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In Praise of the $1,000 Pill

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There has been a lot of ink spilt in my industry in the past year about the astronomic rise in drug prices. The exploits of a boyish former-hedge fund manager who raised the price of a drug 5,000% when he was running Turing Pharmaceuticals and Canadian company Valeant (that is doing the same thing but on a smaller scale) have made headlines. With the presidential election underway candidates are keeping drug price concerns top or mind.

But there is a big difference between what companies like Turing and Valeant, that are essentially buying up older drugs with small markets and few competitors to increase the prices, and what innovative biopharmaceutical companies are doing.

The ‘$1,000 pill’ label was first ascribed to Gilead’s hepatitis C drugs Solvardi and Harvoni. These innovative therapeutics cure Hep C in up to 98% of patients. Before discounts or rebates the cost of a course of treatment is approximately $84,000 over 12 weeks, or about $1,000 a pill. But it’s a cure for a chronic disease that couldn’t be cured before.

We can’t lose track of how much of a game changer this is. And now cancer immunotherapies are coming on the market that have the ability to significantly increase the lifespan of some cancer patients. If you were heartened to learn that Jimmy Carter had no sign of cancer after being diagnosed with metastasized brain cancer six months earlier, you should know that that outcome was the result of Keytruda, an innovative and expensive cancer immunotherapy.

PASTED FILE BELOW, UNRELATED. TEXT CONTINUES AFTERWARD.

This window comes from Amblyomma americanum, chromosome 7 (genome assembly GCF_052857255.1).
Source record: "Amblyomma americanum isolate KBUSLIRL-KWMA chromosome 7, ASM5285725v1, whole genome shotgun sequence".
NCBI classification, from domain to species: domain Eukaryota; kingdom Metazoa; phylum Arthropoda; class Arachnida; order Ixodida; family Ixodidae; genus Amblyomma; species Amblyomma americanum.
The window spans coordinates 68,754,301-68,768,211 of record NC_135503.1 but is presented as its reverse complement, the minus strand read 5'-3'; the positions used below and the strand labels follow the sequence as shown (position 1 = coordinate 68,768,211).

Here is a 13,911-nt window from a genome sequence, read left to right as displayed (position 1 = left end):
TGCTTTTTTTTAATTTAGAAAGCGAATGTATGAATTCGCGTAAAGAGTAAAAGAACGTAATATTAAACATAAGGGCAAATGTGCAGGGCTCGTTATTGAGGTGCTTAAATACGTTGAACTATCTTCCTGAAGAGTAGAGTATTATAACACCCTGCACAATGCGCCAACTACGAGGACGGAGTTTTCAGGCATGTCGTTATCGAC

There is a sea change afoot in the way we treat some of the most vexing diseases, but as is often the case the markets need time to catch up with technology. Drug pricing is one of the most convoluted parts of the dysfunctional U.S. health care market which makes matters worse.

Most industry watchers expect that the payment model for these break-through therapies will change dramatically. Rather than an upfront payment for $98,000 for a bottle of pills at CVS, payments for high priced but curative drugs will probably be structured as an annuity where payments are made over time and only for as long as benefits last. While the idea of a mortgage for drugs sounds ridiculous and offensive, it is actually consistent with the evolution of U.S. healthcare economics where all payments will be results based.

I realize this is cold comfort to patients seeking these treatments today who are confronted with six figure costs. But in the big picture, what we are seeing today are merely growing pains.

There is an ad running for Obdivo stating the drug gives patients “the opportunity to live longer.” In FDA sanctioned ad-speak, that’s a statement no drug maker could make before, and it always makes me stop and catch my breath and think, look what we’ve been able to do!

So for my part, to paraphrase Dr. Strangelove, I’m going to stop worrying about drug prices and learn to love the $1,000 pill.